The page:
Upcoming Exhibition in Morocco Explores Art’s Role in Times of Crisis
In January, the personal will meet the political at the second Fez International Artists Gathering.
The 2nd annual Fez International Artists Gathering is set to take place from January 12-14, in Fez, Morocco, tackling the theme of “Art in the Time of Crisis.”
The 2017 gathering will include a group exhibition and conference with panels exploring topics like “contemporary art,” “photography and documentary films,” “art in education,” and “art, islam, and extremism.”
The exhibition is curated by Pascual Jordan, of Werkstattgalerie in Berlin, and photographer Evi Blink, who participated in last year’s edition as a panelist, after undertaking a photographic research project on Moroccan women. The duo work closely with Omar Chennafi, founder of the event.
Artists in the exhibition are a diverse bunch, coming from Morocco, France, Germany, Spain, Italy, and the US, but each of the 14 deals with themes of crisis in their work, whether in a political or personal sense.
Aesthetic approaches vary from narrative and conceptual to abstract, with the curators telling artnet News: “The dialogue between these different [approaches] is quite interesting for us, because the multiplicity achieves a closer look to the theme.”
“We open this exhibition for an existential discourse about identity, poverty, war, freedom, and art,” they added.
Jordan emphasized the importance of the German- and English-language documentary film Der Mut zu Vergeben (The Courage to Forgive), telling the story of 15-year-old Saria, an amateur photographer from a village outside Aleppo, who was captured and tortured by government soldiers in 2012 after taking pictures of street scenes on an iPhone. After being released, he was later kidnapped again, this time by the free Syrian army.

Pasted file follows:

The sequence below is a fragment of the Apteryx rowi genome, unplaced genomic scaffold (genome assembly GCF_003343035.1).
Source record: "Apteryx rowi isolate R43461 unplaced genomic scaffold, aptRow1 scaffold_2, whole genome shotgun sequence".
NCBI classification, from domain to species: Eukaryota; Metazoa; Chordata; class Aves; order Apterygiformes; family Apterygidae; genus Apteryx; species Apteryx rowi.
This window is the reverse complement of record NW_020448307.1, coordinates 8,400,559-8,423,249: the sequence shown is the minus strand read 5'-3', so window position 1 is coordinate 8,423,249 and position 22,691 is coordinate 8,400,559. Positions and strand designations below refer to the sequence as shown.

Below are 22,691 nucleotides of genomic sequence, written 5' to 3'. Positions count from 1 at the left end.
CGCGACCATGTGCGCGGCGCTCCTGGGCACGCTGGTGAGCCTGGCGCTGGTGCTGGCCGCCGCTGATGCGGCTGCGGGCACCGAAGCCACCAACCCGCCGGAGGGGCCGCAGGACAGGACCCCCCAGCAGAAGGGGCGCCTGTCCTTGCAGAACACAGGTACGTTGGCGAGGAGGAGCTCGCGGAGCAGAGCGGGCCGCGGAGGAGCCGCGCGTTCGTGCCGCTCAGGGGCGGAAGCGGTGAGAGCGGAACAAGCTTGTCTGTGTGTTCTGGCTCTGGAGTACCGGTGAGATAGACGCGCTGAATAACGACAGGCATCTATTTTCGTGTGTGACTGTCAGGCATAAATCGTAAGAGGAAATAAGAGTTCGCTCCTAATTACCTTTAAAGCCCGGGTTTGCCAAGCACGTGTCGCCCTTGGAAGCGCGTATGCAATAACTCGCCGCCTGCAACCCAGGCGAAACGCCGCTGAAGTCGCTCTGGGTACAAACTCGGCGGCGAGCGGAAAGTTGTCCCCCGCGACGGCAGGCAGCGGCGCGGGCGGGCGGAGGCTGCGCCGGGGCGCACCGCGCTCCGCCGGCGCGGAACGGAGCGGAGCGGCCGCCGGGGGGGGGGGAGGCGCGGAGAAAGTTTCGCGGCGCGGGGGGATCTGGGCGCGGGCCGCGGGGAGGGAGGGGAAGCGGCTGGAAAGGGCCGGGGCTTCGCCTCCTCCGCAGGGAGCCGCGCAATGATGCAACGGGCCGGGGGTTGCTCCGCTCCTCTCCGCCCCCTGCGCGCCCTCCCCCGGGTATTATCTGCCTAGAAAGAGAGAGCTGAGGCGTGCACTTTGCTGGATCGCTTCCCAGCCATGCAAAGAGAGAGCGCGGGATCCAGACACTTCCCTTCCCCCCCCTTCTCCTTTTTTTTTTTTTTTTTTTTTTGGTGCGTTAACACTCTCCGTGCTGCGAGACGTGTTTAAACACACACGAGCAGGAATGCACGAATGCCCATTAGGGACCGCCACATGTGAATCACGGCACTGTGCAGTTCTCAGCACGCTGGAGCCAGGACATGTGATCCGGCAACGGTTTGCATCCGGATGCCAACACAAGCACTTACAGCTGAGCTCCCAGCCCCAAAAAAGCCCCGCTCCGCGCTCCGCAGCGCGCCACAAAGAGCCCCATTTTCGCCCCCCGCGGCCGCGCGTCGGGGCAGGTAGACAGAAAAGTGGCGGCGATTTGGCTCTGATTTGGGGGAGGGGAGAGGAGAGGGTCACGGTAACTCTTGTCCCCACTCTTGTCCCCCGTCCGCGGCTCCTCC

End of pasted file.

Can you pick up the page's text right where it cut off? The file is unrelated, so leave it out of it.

The documentary will be shown alongside deep blue abstract paintings by Ingeborg zu Schleswig-Holstein, inspired by 13th century poet Rumi, and a video work by Moroccan performance artist Madiha Sebbani entitled Transfer, depicting the artist asleep.
Other works include a powerful series of photographs by French artist Pierre Jouve called “Marianne brises”, which he took while following a Parisian police unit for a year, that explore French integration politics. These will be displayed with photos by Blink, capturing moments of refugees in Germany waiting to find out whether they will be granted asylum.
“Of course contemporary art reflects our current structures in societies, as well as their crises, and reminds us of the responsibility every one of us has,” the curators told artnet News, stressing that artistic dialogue can be the first step in the process of recognizing injustice and provoking change. “We all know art can provoke appetite but cannot appease hunger,” they said.
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